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Inviting or Not, What Do Beds Mean?

The New York Times
Published: October 4, 1998

IN the 17th century, Samuel Pepys could end his diary entries with, ''And so to bed.'' In those days it meant recovery and respite from the day's business. But in the late 20th century, it isn't so easy. Concerns and anxieties follow a person to bed and can remain vivid. This is abundantly illustrated in ''Embedded Metaphor,'' at the Zilkha Gallery, at Wesleyan University in Middletown.

The gallery's curator, Nina Felshin, has brought a raft of artistic beds into the capacious exhibition space making it seem at first like either a hospital ward or a hallucinatory furniture showroom.

Ms. Felshin originally created the show in 1996 for Independent Curators Inc., a New York organization that circulates exhibitions. It arrived in Wesleyan after five previous bookings from Nova Scotia to Florida.

Not every item is a bed per se. One of the first works encountered is a chaise longue created by Renee Green. It looks inviting in every way, and the cotton toile fabric covering it is based on an antique French pattern.

But if viewers look past the garlands of flowers on the fabric they will see discreet yet clear depictions of torture, rape and the unpleasant like that was experienced by slaves brought to the New World.

A second chaise-like object is ''Coifed,'' looking something like a stuffed poodle. But it is covered in thick black Mongolian lambskin and sits on a duvet covered in red silk. It was dreamed up by Lauren Lesko who says in catalogue commentary that she had an analyst's couch in mind, one on which the analysand could experience, ''happy forgetting.''

Rona Pondick's ''Black Bed'' has the informal look of a chaise, but its two long, narrow pillows covered in black satin, one on top of the other, resemble mating seals and the piece looks altogether wicked, a place for the Marquis de Sade to lay his head.

Some beds hunker close to the floor, and these are associated with impoverishment. The show contains several large photographs on the bed theme, and a group of Cibachrome prints by Perry Bard of makeshift bed-and-home combinations made mostly out of cardboard by indigent people camped on Manhattan sidewalks in the late 1980's. Curtis Mitchell's contribution is a large rectangular section of sidewalk grating the crevices of which are filled with dirt and crushed glass; it has an odd, mock bejeweled beauty.

Also strangely beautiful is Rirkrit Tiravanija's summoning up of the atmosphere of Southeast Asia in a paradoxical work called, ''Untitled (Sleep/Winter).'' A cotton-filled comforter is loosely curled on a straw mat covered in bright orange cloth; a bar of soap in a pearlescent pink wrapper is placed next to the bed.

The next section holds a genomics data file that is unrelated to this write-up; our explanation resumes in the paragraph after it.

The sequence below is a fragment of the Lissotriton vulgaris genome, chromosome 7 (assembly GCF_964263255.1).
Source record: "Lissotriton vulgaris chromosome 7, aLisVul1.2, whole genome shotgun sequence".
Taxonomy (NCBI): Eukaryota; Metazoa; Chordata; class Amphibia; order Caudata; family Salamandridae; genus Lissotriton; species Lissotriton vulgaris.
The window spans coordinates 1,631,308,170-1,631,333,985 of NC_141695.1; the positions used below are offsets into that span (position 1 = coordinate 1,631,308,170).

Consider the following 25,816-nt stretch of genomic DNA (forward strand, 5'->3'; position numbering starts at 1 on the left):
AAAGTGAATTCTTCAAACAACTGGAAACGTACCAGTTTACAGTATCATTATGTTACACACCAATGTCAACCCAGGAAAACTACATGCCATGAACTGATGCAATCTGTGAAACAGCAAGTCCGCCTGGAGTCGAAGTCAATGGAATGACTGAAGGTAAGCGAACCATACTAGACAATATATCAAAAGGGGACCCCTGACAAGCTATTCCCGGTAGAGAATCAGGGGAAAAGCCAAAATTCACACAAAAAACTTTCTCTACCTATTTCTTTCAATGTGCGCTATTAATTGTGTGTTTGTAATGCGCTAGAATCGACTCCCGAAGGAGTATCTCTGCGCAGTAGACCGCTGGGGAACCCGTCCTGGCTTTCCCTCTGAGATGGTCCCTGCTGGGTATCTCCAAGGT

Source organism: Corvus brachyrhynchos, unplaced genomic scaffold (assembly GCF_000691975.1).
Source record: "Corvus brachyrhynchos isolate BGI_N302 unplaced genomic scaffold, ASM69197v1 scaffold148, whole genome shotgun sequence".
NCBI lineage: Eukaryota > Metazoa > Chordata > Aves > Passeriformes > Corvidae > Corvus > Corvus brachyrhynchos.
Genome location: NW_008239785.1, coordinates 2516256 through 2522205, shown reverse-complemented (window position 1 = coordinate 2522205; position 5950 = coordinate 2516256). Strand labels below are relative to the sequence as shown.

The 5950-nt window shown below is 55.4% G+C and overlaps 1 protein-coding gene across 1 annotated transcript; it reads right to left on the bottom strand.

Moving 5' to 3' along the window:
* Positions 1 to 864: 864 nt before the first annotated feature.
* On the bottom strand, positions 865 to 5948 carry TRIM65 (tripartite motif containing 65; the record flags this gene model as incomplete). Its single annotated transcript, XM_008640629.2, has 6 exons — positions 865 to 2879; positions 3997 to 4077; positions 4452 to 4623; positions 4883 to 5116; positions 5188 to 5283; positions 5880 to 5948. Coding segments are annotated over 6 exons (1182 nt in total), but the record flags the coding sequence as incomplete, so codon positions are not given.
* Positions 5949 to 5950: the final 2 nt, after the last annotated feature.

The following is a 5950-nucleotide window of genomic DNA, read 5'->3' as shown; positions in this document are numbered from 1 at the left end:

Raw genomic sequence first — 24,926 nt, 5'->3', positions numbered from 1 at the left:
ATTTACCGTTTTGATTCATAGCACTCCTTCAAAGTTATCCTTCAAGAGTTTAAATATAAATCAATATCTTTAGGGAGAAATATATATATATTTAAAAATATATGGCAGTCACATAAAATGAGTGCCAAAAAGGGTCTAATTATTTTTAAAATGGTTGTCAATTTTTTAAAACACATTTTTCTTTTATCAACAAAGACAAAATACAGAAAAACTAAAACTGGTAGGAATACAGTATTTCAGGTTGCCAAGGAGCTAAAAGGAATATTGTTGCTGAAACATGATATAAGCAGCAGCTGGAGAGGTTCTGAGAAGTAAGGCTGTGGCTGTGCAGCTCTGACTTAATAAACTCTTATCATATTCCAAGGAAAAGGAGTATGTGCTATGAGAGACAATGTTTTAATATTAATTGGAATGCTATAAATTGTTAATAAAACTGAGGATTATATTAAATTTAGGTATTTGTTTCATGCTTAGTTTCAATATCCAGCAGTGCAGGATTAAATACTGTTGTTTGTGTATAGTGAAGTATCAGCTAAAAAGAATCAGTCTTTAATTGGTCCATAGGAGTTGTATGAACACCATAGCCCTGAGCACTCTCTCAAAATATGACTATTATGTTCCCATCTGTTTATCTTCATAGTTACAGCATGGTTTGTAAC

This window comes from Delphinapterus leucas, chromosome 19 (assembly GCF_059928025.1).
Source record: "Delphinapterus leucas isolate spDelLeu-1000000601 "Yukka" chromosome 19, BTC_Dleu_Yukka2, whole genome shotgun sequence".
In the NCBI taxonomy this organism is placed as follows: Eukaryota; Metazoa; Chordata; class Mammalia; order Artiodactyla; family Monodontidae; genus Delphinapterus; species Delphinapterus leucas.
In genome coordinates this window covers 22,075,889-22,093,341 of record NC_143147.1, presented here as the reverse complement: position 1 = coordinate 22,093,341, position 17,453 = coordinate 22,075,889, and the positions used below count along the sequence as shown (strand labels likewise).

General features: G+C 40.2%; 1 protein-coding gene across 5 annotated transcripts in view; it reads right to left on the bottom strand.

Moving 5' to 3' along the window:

The bed in Tom Zwerver's Cibachrome print, ''Sculpture for the Moment, Snug Harbor, New York, U.S.A.,'' is on legs, but it's only a skeletal frame. On the bedsprings is a wadded-up sheet out of which emanate many slender, long pliant rods that may be metaphors for an old man's unruly thoughts. It helps to know that Snug Harbor on Staten Island, now an art center, used to be a home for, as a plaque reads, ''Worn out and decrepit sailors.''

The bed created and photographed by Mr. Swerver is a variant on another of the show's sub-themes, beds with embellished sleeping surfaces, more exactly with projectiles in place of a mattress. These works make their point succinctly, and include ''Gurney of Nails'' by Bob Flanagan and Sheree Rose. An experienced yogi might find it inviting, but for most people it stands for the experience of being in a hospital. The stained mattress of Mel Chin's ''Jilava Prison Bed,'' which refers to the jailing of a Romanian priest during the early 1980's, is in the shape of a cross with five large steel spikes poking through the bottom.

Worlds apart from Mr. Chin's bed is the crib made by Donald Lipski. which is packed full of upright white candles. Mr. Lipski says in the catalogue that at the time he made this crib (1991) he and his wife were trying to conceive a child. At the end of his statement, written in 1996, he says that his son is now 4 years old. Babyhood and childhood might be expected to inspire artists to make small beds, and it does. Janet Biggs has elevated a crib on stilt-like legs, and on the floor, forming a ring around the bed, is a troop of identical stuffed horses. Ms. Biggs implies that this was what her old room looked like, that the horses protected her from ''lurking danger.''

Antonio Martorell's ''Kamikaze'' is the only piece in the show that viewers are allowed to physically experience. The work is more like a self-contained room with a foam rubber floor and covered with mosquito netting on which sit several large insects out of wire and sequins. Mr. Martorell, who was born in 1939, says that the piece evokes blackout warnings during World War II. Dale Kistemaker gets a room of his own for ''His Bedroom.'' The best thing about it are sophomoric entries from his autograph book projected on top of the bed from the ceiling.

Both Ann Messner and Caryl Davis have made grown-ups' four-poster beds, but both have made them much shorter in length than normal. This shrinkage can startle on encountering one of the beds, but they are so close in concept that one wonders why both of them are in the exhibition.

Finally, beds can be a vehicle for social issues writ large. Catherine Saalfield and Zoe Leonard, for example, offer ''Keep Your Laws Off My Body,'' which has imprinted sheets and pillowcases with legal statutes pertaining to women's rights.

''Embedded Metaphor'' remains at the Zilkha Gallery, Wesleyan University in Middletown, through Oct. 16.


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